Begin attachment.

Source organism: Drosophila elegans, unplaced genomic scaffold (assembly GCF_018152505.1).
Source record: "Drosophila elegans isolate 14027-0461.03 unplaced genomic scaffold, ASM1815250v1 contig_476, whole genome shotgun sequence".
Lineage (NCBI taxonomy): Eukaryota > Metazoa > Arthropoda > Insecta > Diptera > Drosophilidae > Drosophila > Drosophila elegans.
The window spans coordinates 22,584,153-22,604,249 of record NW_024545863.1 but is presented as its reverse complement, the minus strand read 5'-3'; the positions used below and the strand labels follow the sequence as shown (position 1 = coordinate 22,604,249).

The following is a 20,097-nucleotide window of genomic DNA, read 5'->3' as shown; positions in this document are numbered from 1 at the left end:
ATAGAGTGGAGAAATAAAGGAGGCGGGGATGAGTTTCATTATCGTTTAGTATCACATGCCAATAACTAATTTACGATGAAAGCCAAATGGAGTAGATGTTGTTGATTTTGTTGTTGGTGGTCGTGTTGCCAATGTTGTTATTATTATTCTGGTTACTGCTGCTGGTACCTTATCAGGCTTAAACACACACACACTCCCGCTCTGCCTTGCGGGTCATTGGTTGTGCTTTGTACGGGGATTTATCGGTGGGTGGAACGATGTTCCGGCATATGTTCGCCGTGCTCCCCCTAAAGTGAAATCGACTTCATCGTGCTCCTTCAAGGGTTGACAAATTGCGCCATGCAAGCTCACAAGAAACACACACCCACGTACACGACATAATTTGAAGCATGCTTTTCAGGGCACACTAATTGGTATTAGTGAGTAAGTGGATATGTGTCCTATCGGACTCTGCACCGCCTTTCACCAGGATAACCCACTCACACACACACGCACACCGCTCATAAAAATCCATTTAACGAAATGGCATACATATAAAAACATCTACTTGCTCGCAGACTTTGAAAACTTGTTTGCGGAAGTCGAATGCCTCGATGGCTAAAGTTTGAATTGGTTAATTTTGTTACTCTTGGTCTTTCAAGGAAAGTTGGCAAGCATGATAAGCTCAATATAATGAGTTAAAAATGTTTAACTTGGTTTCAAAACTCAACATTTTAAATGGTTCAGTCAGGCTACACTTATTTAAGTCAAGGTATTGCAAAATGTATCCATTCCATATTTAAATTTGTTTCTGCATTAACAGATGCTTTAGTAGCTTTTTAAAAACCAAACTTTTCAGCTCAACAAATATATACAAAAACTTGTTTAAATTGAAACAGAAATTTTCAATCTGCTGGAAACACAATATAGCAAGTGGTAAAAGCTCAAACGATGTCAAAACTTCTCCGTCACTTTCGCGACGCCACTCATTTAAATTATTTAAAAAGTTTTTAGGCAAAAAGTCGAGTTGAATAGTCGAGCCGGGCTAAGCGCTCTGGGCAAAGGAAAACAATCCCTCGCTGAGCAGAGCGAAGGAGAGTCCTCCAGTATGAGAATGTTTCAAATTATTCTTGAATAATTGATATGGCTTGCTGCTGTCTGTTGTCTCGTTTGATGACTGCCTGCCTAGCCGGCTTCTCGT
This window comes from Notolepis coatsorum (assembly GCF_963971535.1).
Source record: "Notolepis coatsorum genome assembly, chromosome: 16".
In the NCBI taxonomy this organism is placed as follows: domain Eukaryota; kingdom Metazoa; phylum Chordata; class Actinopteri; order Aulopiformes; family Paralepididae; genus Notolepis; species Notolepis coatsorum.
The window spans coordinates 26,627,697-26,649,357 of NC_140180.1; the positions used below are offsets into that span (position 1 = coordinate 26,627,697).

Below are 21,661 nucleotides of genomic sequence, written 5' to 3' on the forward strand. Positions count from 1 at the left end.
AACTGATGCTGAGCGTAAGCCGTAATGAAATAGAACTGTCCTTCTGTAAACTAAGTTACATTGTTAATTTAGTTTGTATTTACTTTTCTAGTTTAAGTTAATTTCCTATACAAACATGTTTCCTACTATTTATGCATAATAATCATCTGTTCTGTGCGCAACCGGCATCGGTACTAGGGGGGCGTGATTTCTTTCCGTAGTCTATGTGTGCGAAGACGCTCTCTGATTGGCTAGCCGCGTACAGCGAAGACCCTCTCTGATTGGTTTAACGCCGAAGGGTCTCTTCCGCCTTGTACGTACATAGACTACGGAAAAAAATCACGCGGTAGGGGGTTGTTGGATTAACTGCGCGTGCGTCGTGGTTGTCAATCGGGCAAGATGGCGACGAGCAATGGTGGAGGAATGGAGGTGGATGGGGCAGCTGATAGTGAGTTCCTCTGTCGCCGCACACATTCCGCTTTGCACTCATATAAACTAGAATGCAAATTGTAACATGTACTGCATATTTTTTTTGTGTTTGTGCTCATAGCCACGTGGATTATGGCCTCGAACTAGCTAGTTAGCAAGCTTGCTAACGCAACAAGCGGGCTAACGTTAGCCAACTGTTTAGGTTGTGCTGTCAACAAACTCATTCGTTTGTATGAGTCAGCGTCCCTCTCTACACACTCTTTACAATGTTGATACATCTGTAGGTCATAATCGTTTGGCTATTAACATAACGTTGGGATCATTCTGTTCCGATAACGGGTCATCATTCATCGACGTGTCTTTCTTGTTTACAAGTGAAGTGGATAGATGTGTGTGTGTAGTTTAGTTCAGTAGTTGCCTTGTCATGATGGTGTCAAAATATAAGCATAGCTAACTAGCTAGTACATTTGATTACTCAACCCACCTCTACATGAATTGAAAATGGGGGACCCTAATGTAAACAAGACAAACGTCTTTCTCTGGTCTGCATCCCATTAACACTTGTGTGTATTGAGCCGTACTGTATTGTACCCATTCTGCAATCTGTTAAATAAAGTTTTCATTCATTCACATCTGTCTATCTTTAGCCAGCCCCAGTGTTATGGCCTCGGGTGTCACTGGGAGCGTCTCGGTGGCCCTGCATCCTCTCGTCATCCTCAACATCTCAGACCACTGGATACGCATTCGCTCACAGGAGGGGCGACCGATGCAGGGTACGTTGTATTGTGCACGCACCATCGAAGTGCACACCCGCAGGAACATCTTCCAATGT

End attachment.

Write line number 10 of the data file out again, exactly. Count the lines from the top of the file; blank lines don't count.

The window spans coordinates 26,627,697-26,649,357 of NC_140180.1; the positions used below are offsets into that span (position 1 = coordinate 26,627,697).